by Maggie Cabrera
Last week on October 21st, KTWU celebrated its 55th birthday. The local public broadcasting station signed on the air for the first time in 1965. KTWU preceded the arrival of the Public Broadcasting Service, PBS, by five years. Local businesses and institutions have greatly supported KTWU over the years.
From Stauffer Media Group (WIBW TV) came the offer of a piece of property at the top of the hill at Sixth and Wanamaker in Topeka with a tower and transmitter to help create a local public television station. KTWU’s local productions started with a coach’s show produced in the General Manager’s office. Now, the lobby is filled with awards and statues showing industry recognition of the station’s programming efforts. These awards include eight Emmy® awards honoring KTWU’s regional television shows.
The financial success of KTWU has come from viewers. KTWU benefited from volunteer numbers which reached 3500 and their personal contributions to the budget. By 1976, KTWU had hit $100,000.
With volunteer help and contributions, KTWU was able to broadcast uninterrupted days of programming from morning to midnight in 1983. Donors had contributed $2 million for KTWU to have its first “real” building in 1994. The station had been operating out of makeshift metal buildings left over from the 1966 Topeka tornado. In 2009, KTWU transitioned to digital transmission of television signals after supporters raised $7 million for the required transmitter and tower.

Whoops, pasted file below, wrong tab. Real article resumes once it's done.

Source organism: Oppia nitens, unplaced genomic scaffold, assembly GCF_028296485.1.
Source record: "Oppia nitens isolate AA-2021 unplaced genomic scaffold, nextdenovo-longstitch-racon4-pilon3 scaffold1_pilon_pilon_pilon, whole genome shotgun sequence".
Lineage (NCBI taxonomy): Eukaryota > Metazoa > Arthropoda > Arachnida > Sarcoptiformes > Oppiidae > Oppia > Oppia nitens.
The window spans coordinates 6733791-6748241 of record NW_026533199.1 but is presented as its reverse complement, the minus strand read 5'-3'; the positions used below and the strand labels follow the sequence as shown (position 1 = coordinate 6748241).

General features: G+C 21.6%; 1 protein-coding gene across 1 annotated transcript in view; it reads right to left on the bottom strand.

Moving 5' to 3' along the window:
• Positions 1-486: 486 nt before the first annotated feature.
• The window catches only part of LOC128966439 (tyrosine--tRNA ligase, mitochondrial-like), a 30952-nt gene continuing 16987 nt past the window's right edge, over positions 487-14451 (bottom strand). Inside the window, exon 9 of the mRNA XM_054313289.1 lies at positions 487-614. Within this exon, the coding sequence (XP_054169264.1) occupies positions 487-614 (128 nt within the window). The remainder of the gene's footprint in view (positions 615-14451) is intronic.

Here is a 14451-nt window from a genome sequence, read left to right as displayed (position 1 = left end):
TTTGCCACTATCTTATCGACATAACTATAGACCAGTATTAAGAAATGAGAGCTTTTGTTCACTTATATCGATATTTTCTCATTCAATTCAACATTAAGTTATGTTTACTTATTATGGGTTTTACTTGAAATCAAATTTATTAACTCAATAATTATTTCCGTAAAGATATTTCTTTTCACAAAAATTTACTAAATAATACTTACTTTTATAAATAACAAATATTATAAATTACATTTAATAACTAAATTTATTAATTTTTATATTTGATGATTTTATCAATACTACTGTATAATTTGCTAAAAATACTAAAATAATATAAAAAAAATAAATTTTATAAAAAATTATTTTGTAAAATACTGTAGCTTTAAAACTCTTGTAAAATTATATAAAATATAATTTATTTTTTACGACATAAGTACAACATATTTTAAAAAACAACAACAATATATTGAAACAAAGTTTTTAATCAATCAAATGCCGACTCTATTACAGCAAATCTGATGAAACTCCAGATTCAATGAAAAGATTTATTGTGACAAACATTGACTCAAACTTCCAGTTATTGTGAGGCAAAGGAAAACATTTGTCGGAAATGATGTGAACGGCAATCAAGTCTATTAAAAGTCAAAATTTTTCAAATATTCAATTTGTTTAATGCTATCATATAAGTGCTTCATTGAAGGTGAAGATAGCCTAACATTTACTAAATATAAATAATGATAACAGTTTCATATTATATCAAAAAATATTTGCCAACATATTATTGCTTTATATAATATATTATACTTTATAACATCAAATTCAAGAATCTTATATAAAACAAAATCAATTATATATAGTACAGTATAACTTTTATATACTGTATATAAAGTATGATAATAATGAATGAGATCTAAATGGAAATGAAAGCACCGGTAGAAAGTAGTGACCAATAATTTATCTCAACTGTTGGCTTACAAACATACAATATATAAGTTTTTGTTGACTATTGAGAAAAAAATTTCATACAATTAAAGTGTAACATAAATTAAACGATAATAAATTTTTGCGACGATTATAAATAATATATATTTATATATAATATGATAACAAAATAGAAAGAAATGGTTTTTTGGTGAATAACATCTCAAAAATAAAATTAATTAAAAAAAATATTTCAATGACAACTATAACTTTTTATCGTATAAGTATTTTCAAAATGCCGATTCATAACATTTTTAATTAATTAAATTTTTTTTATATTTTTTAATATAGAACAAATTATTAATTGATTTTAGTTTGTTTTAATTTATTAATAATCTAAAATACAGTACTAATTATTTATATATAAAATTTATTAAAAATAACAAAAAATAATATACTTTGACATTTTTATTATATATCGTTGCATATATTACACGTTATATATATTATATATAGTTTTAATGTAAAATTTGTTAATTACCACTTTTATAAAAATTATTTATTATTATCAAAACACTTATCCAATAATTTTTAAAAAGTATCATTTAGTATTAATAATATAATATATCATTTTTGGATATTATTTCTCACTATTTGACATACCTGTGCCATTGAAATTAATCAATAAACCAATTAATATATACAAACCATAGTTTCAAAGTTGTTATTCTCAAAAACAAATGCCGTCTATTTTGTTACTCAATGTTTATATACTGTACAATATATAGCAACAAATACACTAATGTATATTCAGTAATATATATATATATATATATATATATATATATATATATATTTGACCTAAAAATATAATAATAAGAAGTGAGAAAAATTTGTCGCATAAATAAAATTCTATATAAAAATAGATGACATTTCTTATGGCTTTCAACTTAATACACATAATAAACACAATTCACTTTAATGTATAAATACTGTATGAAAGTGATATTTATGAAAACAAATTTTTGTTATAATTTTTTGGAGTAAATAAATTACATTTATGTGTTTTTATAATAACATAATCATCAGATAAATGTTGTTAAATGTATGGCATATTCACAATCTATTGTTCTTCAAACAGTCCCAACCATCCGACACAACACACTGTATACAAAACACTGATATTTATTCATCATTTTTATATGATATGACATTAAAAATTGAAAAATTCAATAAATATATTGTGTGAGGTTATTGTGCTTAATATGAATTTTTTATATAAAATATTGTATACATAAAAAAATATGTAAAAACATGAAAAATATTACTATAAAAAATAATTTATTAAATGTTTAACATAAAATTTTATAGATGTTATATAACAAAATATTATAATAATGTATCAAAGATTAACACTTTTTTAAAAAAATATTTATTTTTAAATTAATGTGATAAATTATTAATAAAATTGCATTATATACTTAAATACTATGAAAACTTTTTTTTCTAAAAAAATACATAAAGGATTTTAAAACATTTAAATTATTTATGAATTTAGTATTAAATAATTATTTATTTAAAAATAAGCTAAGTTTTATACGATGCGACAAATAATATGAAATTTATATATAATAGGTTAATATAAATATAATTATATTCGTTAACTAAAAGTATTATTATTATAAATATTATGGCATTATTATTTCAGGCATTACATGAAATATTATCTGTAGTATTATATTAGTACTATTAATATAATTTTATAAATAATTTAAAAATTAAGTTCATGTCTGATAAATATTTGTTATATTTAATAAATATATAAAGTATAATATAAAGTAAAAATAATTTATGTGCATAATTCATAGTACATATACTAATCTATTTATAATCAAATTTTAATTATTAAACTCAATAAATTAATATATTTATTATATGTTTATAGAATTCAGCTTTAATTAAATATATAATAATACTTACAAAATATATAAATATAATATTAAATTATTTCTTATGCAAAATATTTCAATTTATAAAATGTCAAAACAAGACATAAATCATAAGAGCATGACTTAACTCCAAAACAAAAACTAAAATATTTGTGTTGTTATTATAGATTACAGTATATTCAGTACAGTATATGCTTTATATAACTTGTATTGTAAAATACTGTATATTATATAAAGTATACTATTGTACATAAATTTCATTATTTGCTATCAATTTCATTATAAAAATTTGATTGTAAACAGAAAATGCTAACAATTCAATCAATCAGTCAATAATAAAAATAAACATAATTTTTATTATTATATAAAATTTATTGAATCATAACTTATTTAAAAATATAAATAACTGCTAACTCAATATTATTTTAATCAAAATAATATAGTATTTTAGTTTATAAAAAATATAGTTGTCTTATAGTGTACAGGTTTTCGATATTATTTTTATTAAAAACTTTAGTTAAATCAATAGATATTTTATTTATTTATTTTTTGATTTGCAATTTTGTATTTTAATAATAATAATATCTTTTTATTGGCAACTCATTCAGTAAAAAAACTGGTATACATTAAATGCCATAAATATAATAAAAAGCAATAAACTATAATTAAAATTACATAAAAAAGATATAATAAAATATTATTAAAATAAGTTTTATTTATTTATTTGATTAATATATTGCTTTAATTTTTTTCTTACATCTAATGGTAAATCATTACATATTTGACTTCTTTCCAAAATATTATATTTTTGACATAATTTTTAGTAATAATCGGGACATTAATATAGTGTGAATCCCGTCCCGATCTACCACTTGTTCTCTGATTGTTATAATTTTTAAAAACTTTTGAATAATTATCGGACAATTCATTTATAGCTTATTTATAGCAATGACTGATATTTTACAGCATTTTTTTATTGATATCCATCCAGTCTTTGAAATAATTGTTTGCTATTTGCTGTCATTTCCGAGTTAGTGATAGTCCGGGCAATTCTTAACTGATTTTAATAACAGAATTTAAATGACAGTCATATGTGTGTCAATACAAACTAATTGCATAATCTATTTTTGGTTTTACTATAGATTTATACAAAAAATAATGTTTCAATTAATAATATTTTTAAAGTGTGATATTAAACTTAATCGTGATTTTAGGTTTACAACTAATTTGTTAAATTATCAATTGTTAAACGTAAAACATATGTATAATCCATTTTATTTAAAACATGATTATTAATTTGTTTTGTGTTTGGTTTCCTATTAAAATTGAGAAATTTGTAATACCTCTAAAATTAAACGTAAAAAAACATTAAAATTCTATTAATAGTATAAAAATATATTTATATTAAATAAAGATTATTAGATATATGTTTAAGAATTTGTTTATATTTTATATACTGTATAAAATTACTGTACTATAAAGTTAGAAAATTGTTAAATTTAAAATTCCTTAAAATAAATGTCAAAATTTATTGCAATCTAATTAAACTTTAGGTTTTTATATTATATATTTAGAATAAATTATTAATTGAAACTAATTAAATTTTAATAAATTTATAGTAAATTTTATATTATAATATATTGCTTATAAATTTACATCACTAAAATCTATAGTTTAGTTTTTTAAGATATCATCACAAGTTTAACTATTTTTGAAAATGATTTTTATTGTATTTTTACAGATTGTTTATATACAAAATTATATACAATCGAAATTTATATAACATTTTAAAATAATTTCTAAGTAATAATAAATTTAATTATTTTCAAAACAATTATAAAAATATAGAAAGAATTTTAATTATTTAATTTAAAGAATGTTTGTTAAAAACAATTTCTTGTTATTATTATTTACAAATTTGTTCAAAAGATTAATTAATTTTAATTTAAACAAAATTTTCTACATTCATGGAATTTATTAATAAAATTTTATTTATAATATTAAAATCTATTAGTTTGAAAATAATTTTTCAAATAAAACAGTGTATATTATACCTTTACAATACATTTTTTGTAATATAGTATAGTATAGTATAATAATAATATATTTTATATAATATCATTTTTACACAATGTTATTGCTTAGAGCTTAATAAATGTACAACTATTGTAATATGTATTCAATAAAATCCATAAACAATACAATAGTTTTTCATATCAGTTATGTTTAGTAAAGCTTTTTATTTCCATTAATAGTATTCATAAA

KTWU has grown as a station, making sure the needs of the future are met. KTWU broadcasts over-the-air programming to a diverse audience of all ages across three channels: KTWU (PBS) in high definition on channel 11.1; KTWU WORLD on channel 11.2; and another locally programmed channel, KTWU ENHANCE on 11.3. This past summer, the station added free streaming through the internet on connected devices of KTWU, channel 11.1.
Education is a big part of KTWU, especially in programming for both adults and children, social media outreach, and live seminars on community and national topics.
One constant throughout KTWU’s success has been the community’s support. KTWU looks ahead to the future and the amazing technological advances yet to come, in which they will be providing new and exciting ways to serve viewers who turn to local public television every day.
For 55 years, KTWU has broadcast local public television in eastern Kansas and portions of Nebraska, Missouri and Oklahoma to an available audience of over one million viewers. KTWU was the first public television station in the state of Kansas.
For more information on KTWU, visit ktwu.org. Watch KTWU channel 11.1 live online anytime at ktwu.tv.
Edited by Leah Jamison